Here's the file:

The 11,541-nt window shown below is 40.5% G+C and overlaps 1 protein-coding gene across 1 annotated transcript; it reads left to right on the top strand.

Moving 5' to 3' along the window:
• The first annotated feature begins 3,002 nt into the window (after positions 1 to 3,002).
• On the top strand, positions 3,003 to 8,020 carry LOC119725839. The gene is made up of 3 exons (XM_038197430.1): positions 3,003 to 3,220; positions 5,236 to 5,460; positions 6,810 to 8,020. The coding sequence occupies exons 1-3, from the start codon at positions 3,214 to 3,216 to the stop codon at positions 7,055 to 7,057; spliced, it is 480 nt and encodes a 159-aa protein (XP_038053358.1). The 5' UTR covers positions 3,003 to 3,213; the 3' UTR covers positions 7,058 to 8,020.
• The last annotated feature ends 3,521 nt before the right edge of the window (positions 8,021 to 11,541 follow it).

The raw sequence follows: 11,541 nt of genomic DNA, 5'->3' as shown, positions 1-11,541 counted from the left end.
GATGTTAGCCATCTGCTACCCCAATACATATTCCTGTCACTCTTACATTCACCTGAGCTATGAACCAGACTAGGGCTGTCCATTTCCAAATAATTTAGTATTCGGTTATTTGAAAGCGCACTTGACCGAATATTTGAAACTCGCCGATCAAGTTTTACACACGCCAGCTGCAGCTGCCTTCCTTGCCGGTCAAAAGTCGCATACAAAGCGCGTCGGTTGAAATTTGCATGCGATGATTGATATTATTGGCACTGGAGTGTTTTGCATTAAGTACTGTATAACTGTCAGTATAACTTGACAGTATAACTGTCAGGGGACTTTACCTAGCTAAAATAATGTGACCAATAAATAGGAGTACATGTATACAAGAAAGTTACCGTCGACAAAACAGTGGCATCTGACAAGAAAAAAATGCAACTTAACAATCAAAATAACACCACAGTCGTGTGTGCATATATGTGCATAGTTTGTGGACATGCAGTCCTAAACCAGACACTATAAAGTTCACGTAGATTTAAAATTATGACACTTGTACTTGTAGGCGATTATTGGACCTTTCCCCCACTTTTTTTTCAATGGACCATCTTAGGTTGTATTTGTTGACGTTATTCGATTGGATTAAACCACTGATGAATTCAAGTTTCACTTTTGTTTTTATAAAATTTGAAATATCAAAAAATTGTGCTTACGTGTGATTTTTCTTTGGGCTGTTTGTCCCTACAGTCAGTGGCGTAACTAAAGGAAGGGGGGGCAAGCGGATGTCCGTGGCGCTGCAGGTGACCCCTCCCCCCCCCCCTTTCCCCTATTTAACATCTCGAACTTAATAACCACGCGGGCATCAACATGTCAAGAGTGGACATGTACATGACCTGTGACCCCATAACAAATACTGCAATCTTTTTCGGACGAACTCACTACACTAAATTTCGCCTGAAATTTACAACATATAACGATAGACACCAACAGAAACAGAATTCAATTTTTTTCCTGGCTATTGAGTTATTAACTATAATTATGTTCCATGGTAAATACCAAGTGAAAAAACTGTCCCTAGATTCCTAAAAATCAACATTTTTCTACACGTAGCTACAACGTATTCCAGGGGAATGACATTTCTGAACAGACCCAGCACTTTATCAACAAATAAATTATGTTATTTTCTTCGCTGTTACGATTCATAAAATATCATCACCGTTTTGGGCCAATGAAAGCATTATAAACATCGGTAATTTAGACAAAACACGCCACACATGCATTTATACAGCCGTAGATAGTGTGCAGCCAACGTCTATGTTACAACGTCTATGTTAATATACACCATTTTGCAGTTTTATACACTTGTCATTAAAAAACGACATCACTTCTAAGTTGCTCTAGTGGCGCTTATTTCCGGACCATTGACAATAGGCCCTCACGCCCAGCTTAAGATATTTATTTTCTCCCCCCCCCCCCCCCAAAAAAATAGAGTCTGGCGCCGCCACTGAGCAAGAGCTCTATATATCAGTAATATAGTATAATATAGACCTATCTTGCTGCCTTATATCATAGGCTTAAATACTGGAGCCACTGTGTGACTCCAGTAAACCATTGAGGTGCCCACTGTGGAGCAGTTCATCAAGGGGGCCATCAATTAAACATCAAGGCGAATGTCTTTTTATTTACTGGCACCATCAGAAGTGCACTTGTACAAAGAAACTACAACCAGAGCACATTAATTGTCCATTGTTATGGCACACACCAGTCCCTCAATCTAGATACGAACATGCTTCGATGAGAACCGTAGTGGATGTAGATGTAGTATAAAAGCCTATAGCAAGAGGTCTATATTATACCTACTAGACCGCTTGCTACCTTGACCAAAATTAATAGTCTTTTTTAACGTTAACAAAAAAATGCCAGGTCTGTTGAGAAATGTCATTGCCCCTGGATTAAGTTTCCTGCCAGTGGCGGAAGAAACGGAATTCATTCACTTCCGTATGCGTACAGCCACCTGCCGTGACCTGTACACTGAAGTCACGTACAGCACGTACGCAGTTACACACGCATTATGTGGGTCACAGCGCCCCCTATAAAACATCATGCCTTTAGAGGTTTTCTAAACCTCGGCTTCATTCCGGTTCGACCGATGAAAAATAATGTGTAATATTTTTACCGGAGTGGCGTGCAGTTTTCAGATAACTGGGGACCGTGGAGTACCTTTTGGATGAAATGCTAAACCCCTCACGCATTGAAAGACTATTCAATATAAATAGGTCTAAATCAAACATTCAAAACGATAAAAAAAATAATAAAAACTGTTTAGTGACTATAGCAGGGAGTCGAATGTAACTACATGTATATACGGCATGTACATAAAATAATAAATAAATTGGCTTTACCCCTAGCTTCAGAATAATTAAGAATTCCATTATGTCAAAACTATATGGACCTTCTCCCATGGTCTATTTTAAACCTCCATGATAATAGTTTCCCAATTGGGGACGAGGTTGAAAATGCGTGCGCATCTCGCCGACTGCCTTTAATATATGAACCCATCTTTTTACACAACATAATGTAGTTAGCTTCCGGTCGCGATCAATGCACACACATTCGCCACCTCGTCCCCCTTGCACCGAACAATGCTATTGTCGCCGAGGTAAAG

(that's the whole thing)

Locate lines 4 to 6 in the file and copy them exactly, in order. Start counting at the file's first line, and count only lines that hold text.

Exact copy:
• On the top strand, positions 3,003 to 8,020 carry LOC119725839. The gene is made up of 3 exons (XM_038197430.1): positions 3,003 to 3,220; positions 5,236 to 5,460; positions 6,810 to 8,020. The coding sequence occupies exons 1-3, from the start codon at positions 3,214 to 3,216 to the stop codon at positions 7,055 to 7,057; spliced, it is 480 nt and encodes a 159-aa protein (XP_038053358.1). The 5' UTR covers positions 3,003 to 3,213; the 3' UTR covers positions 7,058 to 8,020.
• The last annotated feature ends 3,521 nt before the right edge of the window (positions 8,021 to 11,541 follow it).

The raw sequence follows: 11,541 nt of genomic DNA, 5'->3' as shown, positions 1-11,541 counted from the left end.